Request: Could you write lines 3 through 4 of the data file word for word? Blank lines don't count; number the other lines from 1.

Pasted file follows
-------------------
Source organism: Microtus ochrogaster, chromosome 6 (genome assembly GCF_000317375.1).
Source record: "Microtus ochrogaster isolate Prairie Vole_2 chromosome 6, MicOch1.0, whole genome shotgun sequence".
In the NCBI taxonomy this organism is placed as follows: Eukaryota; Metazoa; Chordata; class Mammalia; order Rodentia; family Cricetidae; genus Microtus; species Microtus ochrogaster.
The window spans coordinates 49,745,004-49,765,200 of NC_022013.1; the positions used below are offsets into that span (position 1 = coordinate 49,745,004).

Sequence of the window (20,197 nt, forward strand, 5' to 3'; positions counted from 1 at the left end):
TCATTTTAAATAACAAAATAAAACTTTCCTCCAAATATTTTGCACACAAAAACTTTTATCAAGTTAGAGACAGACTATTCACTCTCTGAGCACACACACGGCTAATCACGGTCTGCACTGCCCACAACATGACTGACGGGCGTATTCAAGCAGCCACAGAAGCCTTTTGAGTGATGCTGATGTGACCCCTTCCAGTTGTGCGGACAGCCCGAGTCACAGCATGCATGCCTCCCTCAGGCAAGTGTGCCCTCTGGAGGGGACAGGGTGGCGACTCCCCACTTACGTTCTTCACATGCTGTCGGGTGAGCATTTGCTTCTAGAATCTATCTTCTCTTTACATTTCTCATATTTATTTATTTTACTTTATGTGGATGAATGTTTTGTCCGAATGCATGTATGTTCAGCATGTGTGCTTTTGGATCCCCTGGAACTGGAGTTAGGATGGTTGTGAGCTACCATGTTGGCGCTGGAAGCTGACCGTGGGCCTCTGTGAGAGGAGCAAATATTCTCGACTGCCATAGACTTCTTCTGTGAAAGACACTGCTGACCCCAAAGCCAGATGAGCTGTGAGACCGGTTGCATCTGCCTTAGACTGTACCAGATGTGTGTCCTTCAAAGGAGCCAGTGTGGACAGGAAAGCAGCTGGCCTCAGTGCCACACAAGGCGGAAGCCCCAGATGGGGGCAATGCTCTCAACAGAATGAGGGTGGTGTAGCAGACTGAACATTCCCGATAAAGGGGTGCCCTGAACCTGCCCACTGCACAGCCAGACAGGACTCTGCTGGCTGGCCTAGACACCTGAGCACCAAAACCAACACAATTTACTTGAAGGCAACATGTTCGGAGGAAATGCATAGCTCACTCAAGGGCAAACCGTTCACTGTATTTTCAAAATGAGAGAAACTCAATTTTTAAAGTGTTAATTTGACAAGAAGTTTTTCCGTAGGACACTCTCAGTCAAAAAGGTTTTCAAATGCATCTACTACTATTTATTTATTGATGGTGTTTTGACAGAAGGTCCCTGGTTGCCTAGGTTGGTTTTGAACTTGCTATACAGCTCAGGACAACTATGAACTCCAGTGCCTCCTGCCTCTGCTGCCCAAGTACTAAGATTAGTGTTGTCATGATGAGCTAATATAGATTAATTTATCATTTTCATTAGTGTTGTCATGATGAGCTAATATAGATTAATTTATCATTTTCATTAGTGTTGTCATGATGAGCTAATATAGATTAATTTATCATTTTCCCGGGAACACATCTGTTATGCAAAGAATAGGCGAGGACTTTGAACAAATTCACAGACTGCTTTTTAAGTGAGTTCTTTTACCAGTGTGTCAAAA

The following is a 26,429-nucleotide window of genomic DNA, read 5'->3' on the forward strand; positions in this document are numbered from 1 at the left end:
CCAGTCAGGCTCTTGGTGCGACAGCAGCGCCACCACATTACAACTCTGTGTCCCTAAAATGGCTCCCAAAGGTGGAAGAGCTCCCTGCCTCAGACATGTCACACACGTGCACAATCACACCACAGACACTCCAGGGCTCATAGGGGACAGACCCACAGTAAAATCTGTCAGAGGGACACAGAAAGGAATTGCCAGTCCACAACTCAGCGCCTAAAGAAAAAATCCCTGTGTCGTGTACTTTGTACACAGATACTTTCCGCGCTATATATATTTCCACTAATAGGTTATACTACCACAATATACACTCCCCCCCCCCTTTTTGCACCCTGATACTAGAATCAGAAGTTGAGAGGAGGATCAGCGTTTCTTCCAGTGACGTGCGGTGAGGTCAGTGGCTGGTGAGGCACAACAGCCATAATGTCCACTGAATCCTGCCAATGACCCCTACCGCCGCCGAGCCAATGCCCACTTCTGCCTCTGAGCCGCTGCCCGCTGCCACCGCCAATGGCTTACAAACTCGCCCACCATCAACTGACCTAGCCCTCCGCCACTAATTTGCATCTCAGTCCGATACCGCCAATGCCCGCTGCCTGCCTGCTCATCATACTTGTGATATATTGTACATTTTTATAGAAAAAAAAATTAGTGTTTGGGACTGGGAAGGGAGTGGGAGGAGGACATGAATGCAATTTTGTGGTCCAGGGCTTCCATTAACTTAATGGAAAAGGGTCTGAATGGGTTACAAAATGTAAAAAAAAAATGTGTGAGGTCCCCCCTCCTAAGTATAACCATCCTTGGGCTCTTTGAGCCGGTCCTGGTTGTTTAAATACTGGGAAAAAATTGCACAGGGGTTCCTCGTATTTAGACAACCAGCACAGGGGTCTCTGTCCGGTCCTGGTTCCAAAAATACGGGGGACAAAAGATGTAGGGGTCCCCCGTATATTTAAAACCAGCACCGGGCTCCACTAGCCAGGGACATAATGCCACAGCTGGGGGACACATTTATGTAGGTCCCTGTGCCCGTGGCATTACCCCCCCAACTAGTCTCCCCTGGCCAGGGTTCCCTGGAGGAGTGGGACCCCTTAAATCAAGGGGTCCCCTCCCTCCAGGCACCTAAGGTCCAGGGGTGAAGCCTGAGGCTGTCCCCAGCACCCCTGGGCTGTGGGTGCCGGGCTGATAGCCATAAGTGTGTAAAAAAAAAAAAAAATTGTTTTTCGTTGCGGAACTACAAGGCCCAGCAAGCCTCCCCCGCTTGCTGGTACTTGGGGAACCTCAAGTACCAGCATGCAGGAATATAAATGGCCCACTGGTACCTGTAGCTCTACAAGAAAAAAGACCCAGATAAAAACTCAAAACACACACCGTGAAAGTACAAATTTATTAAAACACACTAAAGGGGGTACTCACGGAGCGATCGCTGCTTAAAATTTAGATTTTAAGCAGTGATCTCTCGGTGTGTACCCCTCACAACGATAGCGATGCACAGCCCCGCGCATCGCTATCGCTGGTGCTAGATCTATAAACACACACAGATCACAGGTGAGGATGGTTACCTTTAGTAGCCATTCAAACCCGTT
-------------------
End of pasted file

In the NCBI taxonomy this organism is placed as follows: Eukaryota; Metazoa; Chordata; class Mammalia; order Rodentia; family Cricetidae; genus Microtus; species Microtus ochrogaster.
The window spans coordinates 49,745,004-49,765,200 of NC_022013.1; the positions used below are offsets into that span (position 1 = coordinate 49,745,004).